London Fine Dining
Saturday, August 11th , 2018
The Fish House is an above average fish and chip shop in Notting Hill, its produce carefully sourced and capably made. London has a dearth of decent fish and chip shops, for reasons that I have never really understood. Instead you have to journey to places like The Quayside in Whitby or Scran and Scallie in Edinburgh to find really good fish and chips. While not quite in that league, the Fish House does a pretty competent job, and deserves its plaice in a very short list of good fish and chip places in the capital.
I haven't been back to Gordon Ramsay’s flagship restaurant at Royal Hospital Road for some time. Now in charge of the kitchen is Matt Abe, and he seems to be maintaining the standards admirably. This meal contained some star dishes, such as a silky pressed foie gras with cherries and almonds that was really gorgeous. Service is good here, and the menu is appealing, with Matt gradually putting his own particular stamp on the menu. Gordon Ramsay’s TV antics have meant that this restaurant has become quite unfashionable these days, but the food here is still excellent.
Core is where the previous head chef at Gordon Ramsay moved to. Clare Smyth is a terrific chef technically, and we had some extremely good dishes at our meal, including a dish of sweetbread and langoustine with two different sauces, and a lovely spelt risotto with summer vegetables. Clare is keen to showcase vegetables, as with her “lamb carrot” dish, and I just wish she would source better ones rather than restricting herself to UK produce; a stuffed tomato dish at the meal had very limited flavour, especially when I compare it to the tomatoes I had a few days earlier in Italy. Still, this caveat aside, Core is a fine restaurant and deserves its evident success.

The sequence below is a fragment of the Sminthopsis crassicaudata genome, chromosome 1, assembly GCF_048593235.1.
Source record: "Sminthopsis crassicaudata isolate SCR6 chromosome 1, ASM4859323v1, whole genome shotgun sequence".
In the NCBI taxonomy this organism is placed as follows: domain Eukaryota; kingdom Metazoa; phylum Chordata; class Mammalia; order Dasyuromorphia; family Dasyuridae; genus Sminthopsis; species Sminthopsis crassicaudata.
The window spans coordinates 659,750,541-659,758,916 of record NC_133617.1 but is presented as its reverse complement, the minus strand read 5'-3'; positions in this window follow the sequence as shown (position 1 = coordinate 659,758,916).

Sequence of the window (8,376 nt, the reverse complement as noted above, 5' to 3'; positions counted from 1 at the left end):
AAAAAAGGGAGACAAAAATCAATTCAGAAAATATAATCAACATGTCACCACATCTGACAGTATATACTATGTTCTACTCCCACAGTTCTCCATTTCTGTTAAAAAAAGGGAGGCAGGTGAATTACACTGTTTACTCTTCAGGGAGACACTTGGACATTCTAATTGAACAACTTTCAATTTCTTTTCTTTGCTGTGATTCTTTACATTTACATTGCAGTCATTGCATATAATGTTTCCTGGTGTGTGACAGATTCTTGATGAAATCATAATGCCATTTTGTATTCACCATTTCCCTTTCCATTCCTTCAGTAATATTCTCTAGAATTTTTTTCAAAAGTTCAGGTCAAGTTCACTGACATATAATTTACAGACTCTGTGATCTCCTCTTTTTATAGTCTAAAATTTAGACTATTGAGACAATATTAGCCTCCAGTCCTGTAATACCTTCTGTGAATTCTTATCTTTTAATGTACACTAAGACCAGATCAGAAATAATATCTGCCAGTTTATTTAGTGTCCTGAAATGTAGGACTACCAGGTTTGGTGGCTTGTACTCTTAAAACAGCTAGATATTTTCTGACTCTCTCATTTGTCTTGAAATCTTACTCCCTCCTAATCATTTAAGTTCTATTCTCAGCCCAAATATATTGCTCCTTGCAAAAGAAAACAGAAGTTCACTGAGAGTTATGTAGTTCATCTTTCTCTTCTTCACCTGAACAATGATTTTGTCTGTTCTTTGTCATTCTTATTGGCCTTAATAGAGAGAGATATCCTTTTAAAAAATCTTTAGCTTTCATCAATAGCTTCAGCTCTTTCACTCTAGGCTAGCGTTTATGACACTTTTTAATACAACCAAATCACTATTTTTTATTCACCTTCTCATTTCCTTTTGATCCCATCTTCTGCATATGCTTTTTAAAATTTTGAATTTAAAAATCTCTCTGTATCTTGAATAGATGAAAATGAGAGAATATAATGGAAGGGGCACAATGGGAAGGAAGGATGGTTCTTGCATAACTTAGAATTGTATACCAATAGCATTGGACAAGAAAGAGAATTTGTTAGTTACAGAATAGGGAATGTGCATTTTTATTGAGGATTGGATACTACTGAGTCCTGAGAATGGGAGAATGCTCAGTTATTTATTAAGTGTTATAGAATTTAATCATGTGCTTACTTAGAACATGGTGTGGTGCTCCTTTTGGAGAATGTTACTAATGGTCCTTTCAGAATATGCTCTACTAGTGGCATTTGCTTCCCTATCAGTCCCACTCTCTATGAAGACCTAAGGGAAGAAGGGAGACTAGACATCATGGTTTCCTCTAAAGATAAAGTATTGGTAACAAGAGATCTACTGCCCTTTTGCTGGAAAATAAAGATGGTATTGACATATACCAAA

The Ritz (pictured) delivered another top class meal, highlights including some spectacularly large Scottish langoustines, alive and kicking just before service. There was also a lovely duck liver terrine and some excellent vegetarian alternatives, such as celeriac parfait and stuffed courgette flower. The room is grand and the service slick, and the only drawback to dining there is the rapacious wine list. It is daft that food of this quality gets just a single Michelin star, and that one star being handed out grudgingly after years of Michelin ignoring The Ritz.
I also revisited Jamavar, which has had a head chef change since my last meal there. All is well, the signature stone bass tikka still superb. We had two different tasting menus that featured some impressive cooking, such as stunning adraki lamb chop and excellent aloo tikki. This restaurant and Indian Accent have brought the level of Indian food in London to a higher level.
The blog next week will be a little later than usual due to some travel.